It would be three years after Cronenberg’s declaration of his desire to adapt the work of Burroughs that the wheels would first start turning on what would eventually become the motion picture Naked Lunch. While attending the Toronto Film Festival in September 1984 the director would cross paths with Jeremy Thomas, an up-and-coming producer who was showcasing his latest product, The Hit. Thomas had heard of Cronenberg’s wish to film the story of William Lee and so the two began to discuss the possibility of Burroughs’ weird and wonderful novel making the transition to the big screen. To help absorb the world in which the author had created his surreal classic, Thomas arranged for Cronenberg and Burroughs to accompany him on a visit to Tangier, arriving in January 1985, over a half a century after the publication of Naked Lunch.

James Grauerholz, Burroughs’ long-suffering secretary, had arranged for the writer to view several of Cronenberg’s features and yet despite the enthusiasm the filmmaker had for the project he would find adapting the source material an arduous task. ‘I went to Burroughs’ seventieth birthday party in New York City, a raucous, star-studded affair at the Limelight. I went to his more subdued seventy-fifth at his home in Lawrence, Kansas,’ said Cronenberg. ‘Five years visibly, palpably gone by and I still hadn’t written the script. I was probably afraid to. It was a book that was acknowledged by all, myself included, to be impossible to translate to the screen. Maybe the key word was translate. Yes: I was too arrogant to be a mere translator. I was not born to be a translator. What was I doing with Burroughs’ book, then? one might ask.’

After numerous failed attempts at capturing the right tone of the novel, Cronenberg finally decided to take certain key elements from the text and, along with aspects of Queer and Burroughs’ only personal experiences, including the accidental shooting of Vollmer Adams, the screenplay for Naked Lunch slowly began to take shape. Much of the writing would take place at Pinewood Studios in Buckinghamshire, England where Cronenberg had been cast as a deranged psychiatrist in Clive Barker’s horror fantasy Nightbreed and by December 1989 had completed the first draft. With the author impressed by the filmmaker’s vision, Cronenberg continued to develop the story while remaining in touch with Burroughs, debating all aspects of life and death without ever asking for direct input. For while the novel may have been the creation of William Burroughs, the film of Naked Lunch would bear the artistic signature of David Cronenberg.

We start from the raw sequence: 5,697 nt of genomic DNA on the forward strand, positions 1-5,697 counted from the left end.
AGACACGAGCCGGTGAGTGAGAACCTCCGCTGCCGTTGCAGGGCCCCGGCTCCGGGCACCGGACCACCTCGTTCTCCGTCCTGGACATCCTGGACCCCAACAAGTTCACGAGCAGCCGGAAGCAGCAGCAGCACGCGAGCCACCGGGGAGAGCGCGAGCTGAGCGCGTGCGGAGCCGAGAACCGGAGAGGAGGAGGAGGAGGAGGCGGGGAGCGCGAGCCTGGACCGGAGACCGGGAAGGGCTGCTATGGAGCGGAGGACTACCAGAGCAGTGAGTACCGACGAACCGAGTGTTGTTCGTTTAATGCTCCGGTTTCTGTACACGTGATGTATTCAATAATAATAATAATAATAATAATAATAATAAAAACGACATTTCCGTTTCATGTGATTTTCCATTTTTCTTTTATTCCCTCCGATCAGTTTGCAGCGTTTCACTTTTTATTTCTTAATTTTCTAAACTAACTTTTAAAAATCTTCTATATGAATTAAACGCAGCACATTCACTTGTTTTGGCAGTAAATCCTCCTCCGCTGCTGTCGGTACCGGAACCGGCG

Even as the screenplay slowly came to fruition Thomas was preoccupied with attempting to raise the budget for a project that many considered too much of a financial risk. It was necessary that the filmmakers convince any potential investors that this would only be a loose adaptation of the novel and would have a certain commercial appeal that the text may have lacked. ‘It’s impossible to make a movie out of Naked Lunch. A literal translation just wouldn’t work,’ insisted Cronenberg. ‘It would cost $400m to make and would be banned in every country in the world; not an attractive proposition for a producer. It was obvious, for both artistic and practical reasons, I was going to have to do my own version of Naked Lunch; a fusion of my own writing with Burroughs…I moved back from the page itself to include the process of writing the book. I could just then let it flow and to my surprise, when I sat down to write, it was there. The primal act of creation is the writing of the script.’

The homosexual aspect of the novel would be something else that Cronenberg would refuse to shy away from, although this element would be toned down significantly, particularly with regards to sexual violence, opting to add a more fantastic element than the sadomasochistic rape depicted in the book. The sexuality of Cronenberg’s Naked Lunch is shown in a rather surreal fashion, particularly with the introduction of the bug-like typewriter that first lures Lee into the nightmarish world of Interzone. Introducing itself as his case officer, Lee is convinced by the large beetle to rub bug powder into the anus-like orifice that the creature communicates from. This is not the first time that the filmmaker has used intimate body parts as a way to disgust his audience, with the antihero of Videodrome inserting a handgun into a gash on his abdomen that resembles a large vagina.

‘Initially the screenplay was astounding in that I thought to myself, ‘You cannot make a screenplay of Naked Lunch unless you’re going to make some $50m animated film,’ because it’s a surrealist book,’ explained Peter Weller, the actor that Cronenberg would eventually cast to portray his antihero, William Lee. ‘It’s like Gulliver’s Travels; it’s like Lilliputians, except it’s not Lilliputians, it’s Mugwumps and highly sexual, overtly sexual and really graphic in its moral depiction of social horror. How you going to make a movie about this? Cronenberg hadn’t intended to make a movie about it. He intended to make a movie about how Burroughs as Bill Lee, using Burroughs as a character in a couple of his short stories and Naked Lunch, came to write Naked Lunch; the horror of the man, using images from the book, thus telling a story about the prison, the self-exile called expression.’